Wednesday, October 24, 2007

a day in the life

my alarm went off at 7:30 this morning as it does practically every morning. i have been more or less awake, however since 6:30, which is the time that everyone else decides to get up and start revving moto engines/whacking children/blaring cheesy french church choir music to test and see if their speakers work. i stuff earplugs in my ears and squint against the piercing morning sun. my window faces east. have got to get me some curtains. i press the snooze button a few times, so stubborn that i refuse to wake up unless it is my choice, and not that of the screaming babies across the way.

when i finally drag myself out of bed, i start boiling water for my daily coffee, oatmeal, and warm bucket bath. although i have a shower, it only has cold water and i'd rather squat on the floor and pour water over myself than suffer the sub-zero torrential rain. i do not want to be that awake.

the hardest part of my day is leaving the house, because walking to work means walking through the center of town, being called la blanche or ndoc or wat or baby at leat 15 times and dodging motos, sludge-filled ditches and crazy stick man.

crazy stick man is one of the regular fous (crazy people) that roam the streets of my town. this man is particularly interesting because he is the brother of the chef and is said to have been turned crazy by sorcery. he wanders around ranting, writing gibberish on walls and leaving pieces of tattered clothing in his wake. he has tried to poke/trip me with his stick before so i make sure i cross the street if i see him coming my way.

today, as i am walking, i see something rather unusual. coming towards me is a man pedalling something that looks like one of those old, three-wheeled, ice cream vehicals. however, instead of selling ice cream, this man is pushing propaganda. he has a bullhorn and is shouting things through it. arching above his head is a sign that proclaims: "homosexuality: the abomination of the century." i stop for a minute. i don't even know how to deal with this. do nothing, bien sur. homosexuality is very illegal in cameroon, although paradoxically men walk down the street holding hands and it's not weird at all. i keep walking, saying a silent prayer for all of the brave souls that have chosen to volunteer in cameroon despite their sexual preferences.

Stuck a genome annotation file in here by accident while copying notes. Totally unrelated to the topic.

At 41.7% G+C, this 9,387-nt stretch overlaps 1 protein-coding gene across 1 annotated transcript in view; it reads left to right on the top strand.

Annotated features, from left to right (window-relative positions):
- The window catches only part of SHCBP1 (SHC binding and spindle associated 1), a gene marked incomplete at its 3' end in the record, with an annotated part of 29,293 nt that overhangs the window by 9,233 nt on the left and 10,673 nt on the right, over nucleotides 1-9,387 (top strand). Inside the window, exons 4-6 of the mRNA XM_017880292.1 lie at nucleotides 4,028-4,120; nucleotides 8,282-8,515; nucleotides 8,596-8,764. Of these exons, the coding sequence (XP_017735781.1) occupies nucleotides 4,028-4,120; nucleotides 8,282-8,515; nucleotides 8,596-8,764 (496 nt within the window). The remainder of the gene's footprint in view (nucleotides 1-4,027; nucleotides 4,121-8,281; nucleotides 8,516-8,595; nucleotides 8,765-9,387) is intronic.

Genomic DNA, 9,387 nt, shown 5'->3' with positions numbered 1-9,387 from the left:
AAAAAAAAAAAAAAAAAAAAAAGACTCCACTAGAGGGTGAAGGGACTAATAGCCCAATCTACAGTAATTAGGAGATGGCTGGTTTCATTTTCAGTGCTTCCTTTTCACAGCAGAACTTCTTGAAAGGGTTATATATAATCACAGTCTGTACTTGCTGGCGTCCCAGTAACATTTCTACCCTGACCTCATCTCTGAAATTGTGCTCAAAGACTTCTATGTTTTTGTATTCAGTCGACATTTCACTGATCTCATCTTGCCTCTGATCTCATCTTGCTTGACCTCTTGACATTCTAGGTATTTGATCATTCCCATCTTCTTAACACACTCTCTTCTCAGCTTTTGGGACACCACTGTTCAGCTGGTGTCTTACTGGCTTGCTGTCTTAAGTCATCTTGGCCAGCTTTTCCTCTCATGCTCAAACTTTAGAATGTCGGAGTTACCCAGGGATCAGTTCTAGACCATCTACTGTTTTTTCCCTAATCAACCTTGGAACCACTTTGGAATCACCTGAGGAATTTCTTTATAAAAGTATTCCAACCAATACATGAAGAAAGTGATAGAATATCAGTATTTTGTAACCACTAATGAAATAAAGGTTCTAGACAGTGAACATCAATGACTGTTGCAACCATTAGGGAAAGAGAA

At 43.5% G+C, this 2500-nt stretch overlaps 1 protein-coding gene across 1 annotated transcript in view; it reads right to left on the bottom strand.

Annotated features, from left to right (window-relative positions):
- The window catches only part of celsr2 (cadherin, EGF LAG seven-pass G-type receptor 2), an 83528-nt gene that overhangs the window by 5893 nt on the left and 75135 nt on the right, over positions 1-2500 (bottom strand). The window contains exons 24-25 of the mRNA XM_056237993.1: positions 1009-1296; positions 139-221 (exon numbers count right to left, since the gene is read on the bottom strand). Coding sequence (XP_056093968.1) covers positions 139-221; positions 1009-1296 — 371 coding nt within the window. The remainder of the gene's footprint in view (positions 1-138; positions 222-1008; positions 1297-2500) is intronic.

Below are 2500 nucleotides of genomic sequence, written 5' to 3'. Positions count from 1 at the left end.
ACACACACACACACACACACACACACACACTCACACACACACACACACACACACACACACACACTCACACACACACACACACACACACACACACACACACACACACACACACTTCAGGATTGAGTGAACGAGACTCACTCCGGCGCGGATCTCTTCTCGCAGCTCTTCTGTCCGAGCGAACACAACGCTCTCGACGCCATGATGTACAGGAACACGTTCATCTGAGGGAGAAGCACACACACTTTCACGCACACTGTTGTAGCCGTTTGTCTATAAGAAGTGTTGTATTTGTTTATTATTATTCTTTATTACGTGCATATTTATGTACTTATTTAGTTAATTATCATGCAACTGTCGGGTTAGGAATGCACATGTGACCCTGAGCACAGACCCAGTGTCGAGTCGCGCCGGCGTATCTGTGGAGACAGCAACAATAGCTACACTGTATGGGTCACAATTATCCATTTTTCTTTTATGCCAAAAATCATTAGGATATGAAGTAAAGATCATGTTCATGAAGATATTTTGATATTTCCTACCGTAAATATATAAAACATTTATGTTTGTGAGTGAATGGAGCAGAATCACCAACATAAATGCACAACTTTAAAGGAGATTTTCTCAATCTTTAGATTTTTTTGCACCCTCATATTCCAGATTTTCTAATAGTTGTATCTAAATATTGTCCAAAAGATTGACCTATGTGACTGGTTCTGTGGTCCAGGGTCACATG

when i finally get to the bank, it's just in time for the credit comittee meeting. when i mean just in time, i mean i'm about a half an hour late. however, i am still the first one there after my counterpart who has to be there because he has other work to do. however, instead of waiting around for the PCA and the rest of the members to show up, i'm dragged aside by the vice president. one day previously, a huge rockslide completely destroyed a large chunk of the highway about 30 kilometers away... the only real route that exists between Bafoussam and Douala that is widely used to truck goods from Douala inward. the vice president wants to know if i want to go see the damage. being a closet rubber-necker, i can't say no.

upon arriving at the site, dozens of young men surround the car. "i'll carry you across on my back!" "rent these boots! you'll get your shoes dirty!" "rent this walking stick, you don't want to slip!" this disaster has at least created the opportunity for some make-shift employment opportunities. it took a lot of firm insisting to convince them that we were just looking. the road is completely shattered, reminding me of "where the sidewalk ends". you can't even see where is starts up again. where it ends, there is a river of soil with uprooted trees strewn precariously through. despite the inability to drive across, people still need to commute so they are hiking over the slide. i see a smashed house and wonder if anyone died. apparently one old woman is missing, but no one other than that. people hypothosize that with bureaucratic stagnation and lack of funds that it will take several years to fix. as they say, on va faire comment?